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Monday, 10 September 2018
Page: 8534


Mr BYRNE (Holt) (18:50): I rise to speak to this motion. One might ask why an outer suburban MP who represents a large growth-belt seat with lots of young families shifting into the area, even though his new seat does take in farmland, would speak on a motion moved by the member for Calare about drought in New South Wales and in some areas of Queensland, although there are some areas of Victoria that are drought affected as well. The reason that I'm speaking on this matter tonight is two exceptional people in the suburb of Doveton: Ruth Murray and Jenny Colvin, who have seen the plight of farmers and heard the tales of hardship and devastation suffered by those farmers experiencing drought, particularly in New South Wales. They are two women with not much money—Doveton is a working class area—who are tremendously community minded and who decided to do their bit to assist the farmers in need.

Why did Ruth and Jenny from Doveton get involved in a fundraiser that will be held in October? I'll tell you why. The media has done a good job of late talking about drought. I lived on a cattle station in Kalgoorlie when I was younger, so I know about arid countryside. This is a very serious drought. Some are saying the drought in New South Wales is worse than the one in 1965. For those who are watching in the non-farm areas in my constituency, I will reflect on a discussion reported in an article about the effects of drought in The Guardian, which quotes a doctor based in Tamworth. I mention this because this is what Ruth and Jenny saw and what motivated them to take action. The quote is from Dr Alison Harris, who is based in Tamworth. She said:

I don’t depend directly on the land for my livelihood but many of our patients do, and the farmers and their families are struggling.

We live 10km out of Tamworth. Our garden is dying, we have no grass except the little bit watered by the grey water outflow. Everything is dusty and so dry. I have been buying water for most of the last year, every month another truckload.

Normally you don’t see roos except at dawn and dusk—now we see them any time of the day, they have come out of the hills and are in the paddocks, eating the last of the tall dead grass … They are even coming into town, eating any grass or plants they can find. They are desperate.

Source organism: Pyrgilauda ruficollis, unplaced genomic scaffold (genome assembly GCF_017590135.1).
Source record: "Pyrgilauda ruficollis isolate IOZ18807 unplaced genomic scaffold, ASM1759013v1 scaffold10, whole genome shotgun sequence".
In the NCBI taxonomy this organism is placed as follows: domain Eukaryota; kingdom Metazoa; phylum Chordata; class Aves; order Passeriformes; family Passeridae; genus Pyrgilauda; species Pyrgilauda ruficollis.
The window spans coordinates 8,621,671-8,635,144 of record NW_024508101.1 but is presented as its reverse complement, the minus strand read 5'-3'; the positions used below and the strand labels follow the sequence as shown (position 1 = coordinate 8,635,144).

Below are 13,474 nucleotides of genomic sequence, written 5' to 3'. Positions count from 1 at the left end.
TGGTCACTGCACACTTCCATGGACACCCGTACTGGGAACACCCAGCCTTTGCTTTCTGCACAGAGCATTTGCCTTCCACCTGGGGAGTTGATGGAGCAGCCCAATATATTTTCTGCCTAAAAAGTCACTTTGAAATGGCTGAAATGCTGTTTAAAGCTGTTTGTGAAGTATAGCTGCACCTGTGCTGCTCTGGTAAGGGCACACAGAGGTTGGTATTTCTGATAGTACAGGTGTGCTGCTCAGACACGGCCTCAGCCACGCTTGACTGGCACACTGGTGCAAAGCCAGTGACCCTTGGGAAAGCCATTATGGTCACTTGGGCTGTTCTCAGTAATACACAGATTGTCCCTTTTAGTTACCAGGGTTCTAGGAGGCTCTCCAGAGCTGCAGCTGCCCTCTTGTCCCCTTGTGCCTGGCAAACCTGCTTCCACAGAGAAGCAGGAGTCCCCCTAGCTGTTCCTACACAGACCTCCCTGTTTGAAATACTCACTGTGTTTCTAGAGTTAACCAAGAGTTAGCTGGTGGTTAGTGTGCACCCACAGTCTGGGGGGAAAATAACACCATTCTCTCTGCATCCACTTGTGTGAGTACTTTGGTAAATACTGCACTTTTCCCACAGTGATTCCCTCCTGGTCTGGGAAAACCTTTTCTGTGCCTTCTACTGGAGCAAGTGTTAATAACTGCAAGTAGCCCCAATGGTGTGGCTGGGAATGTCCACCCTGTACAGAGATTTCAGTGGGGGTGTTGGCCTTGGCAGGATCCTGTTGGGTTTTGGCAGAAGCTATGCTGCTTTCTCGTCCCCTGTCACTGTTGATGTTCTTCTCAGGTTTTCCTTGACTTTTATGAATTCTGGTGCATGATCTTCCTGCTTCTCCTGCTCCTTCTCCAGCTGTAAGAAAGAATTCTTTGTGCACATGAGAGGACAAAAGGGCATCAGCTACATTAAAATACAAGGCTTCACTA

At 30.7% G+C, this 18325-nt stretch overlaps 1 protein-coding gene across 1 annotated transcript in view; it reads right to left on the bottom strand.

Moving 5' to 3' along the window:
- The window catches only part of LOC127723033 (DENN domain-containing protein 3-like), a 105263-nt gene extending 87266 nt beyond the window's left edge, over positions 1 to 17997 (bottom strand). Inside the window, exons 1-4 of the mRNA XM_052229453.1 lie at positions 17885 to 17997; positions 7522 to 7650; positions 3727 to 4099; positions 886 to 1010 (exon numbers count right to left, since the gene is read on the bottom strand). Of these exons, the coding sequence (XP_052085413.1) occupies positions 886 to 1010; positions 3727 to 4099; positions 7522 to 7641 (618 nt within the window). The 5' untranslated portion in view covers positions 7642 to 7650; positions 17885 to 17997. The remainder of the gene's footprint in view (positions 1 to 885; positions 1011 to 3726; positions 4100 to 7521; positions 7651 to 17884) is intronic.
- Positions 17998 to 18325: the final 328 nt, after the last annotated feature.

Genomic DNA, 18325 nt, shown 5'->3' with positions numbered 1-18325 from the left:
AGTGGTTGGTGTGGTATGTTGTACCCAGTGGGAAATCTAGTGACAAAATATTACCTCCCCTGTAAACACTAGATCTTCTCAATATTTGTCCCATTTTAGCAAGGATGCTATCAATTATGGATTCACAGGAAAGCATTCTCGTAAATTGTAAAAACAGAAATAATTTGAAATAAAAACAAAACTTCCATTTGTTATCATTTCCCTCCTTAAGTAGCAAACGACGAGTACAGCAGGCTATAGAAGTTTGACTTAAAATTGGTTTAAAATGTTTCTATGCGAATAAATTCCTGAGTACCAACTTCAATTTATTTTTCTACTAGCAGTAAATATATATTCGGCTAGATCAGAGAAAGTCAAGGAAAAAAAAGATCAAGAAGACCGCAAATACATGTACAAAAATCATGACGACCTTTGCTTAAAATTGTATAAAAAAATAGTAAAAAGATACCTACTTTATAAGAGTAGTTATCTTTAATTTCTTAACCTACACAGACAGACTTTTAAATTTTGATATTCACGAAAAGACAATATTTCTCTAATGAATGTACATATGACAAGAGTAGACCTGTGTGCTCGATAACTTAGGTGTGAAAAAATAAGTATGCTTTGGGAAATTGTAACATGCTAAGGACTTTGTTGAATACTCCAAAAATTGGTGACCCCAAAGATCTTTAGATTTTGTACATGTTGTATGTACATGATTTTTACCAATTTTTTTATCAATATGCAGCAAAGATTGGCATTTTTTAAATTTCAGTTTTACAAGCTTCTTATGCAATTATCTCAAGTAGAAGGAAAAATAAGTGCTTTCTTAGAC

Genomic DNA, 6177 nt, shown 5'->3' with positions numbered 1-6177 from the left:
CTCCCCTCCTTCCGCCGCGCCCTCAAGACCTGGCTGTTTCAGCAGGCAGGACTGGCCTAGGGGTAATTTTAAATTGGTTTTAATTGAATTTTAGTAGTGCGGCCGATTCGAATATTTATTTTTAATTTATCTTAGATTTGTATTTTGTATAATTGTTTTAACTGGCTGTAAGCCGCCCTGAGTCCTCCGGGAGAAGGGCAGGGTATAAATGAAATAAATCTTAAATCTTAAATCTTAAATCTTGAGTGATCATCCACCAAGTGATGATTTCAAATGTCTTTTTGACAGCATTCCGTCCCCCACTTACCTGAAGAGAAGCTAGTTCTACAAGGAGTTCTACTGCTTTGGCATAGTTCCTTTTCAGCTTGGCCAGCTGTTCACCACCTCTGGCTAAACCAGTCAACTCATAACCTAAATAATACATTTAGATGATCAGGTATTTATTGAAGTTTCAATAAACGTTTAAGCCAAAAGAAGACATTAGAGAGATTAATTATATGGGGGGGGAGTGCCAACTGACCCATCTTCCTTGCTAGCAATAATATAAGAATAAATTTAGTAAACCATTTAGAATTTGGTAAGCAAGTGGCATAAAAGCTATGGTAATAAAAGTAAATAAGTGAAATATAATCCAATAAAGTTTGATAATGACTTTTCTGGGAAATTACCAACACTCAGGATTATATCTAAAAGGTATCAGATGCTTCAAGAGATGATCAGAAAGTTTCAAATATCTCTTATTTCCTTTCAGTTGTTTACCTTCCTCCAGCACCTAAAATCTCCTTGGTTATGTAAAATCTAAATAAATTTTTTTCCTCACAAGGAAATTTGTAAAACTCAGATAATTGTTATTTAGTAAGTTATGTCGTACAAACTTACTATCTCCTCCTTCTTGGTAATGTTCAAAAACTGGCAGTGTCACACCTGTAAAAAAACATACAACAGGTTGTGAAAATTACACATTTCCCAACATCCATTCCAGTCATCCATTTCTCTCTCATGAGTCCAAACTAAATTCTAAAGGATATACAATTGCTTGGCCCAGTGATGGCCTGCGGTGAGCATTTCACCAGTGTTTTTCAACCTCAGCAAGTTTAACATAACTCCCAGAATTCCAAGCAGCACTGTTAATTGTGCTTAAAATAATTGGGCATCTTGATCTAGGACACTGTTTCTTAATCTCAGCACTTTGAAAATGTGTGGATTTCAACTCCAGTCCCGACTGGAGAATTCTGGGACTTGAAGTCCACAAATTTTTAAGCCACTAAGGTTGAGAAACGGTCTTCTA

Even the indigenous trees are dying. Driving in through the pass in the hills behind Tamworth, the gums on the ridgelines are starting to die—dead leaves, dead branches on almost every tree.

There are no frogs—the last six months we have hardly heard any frogs at all.

We are losing things that are precious to us - the breed lines for the farmers, the special trees and plants in our gardens and parks, the lovely green lawns we used to have. It seems so long since we have seen green grass, since we have heard rain on the metal roof. It is a hard slog, minimising water use, shuffling buckets of water out to the remaining treasured plants, knowing that it may all be useless unless the rain comes.

And yet, on the mainstream news bulletins, it is as if we don’t exist on the other side of the sandstone curtain. Weather reporters blab on about lovely clear skies and sunny weather as if the cities were all that mattered. But how will the people in the cities eat if the country isn’t producing food for lack of water?

Good people like Ruth and Jenny, who have been community icons in Doveton, decided to do something about it. These little Aussie battlers with very little money decided to create a community event at the John Pandazopoulos Hall on 7 October this year. Because Jenny had a connection from her time singing in a band called Country Pride, a lot of musicians from all over Australia are coming to Doveton on 7 October to sing, free of charge, to do their bit. It says a lot about the quintessential Australian character that, when people know the extent of the suffering of our farming community, they don't play politics; they do what Australians do in a time of crisis—pull together and do their bit. They have no money, but by dint of their will and commitment to their community they have encouraged people from all over the country to come to the John Pandazopoulos Hall on 7 October to play music for about five hours to raise money to send to the farmers in need. That says a lot about Ruth Murray and Jenny Colvin but also a lot about our great country. Let's hope that small dint will do something to help those farmers that have been devastated by the drought.

The DEPUTY SPEAKER ( Mr Hogan ): There being no further speakers, the debate is adjourned. The resumption of the debate will be made an order of the day for the next sitting.

Federation Chamber adjourned at 18 : 56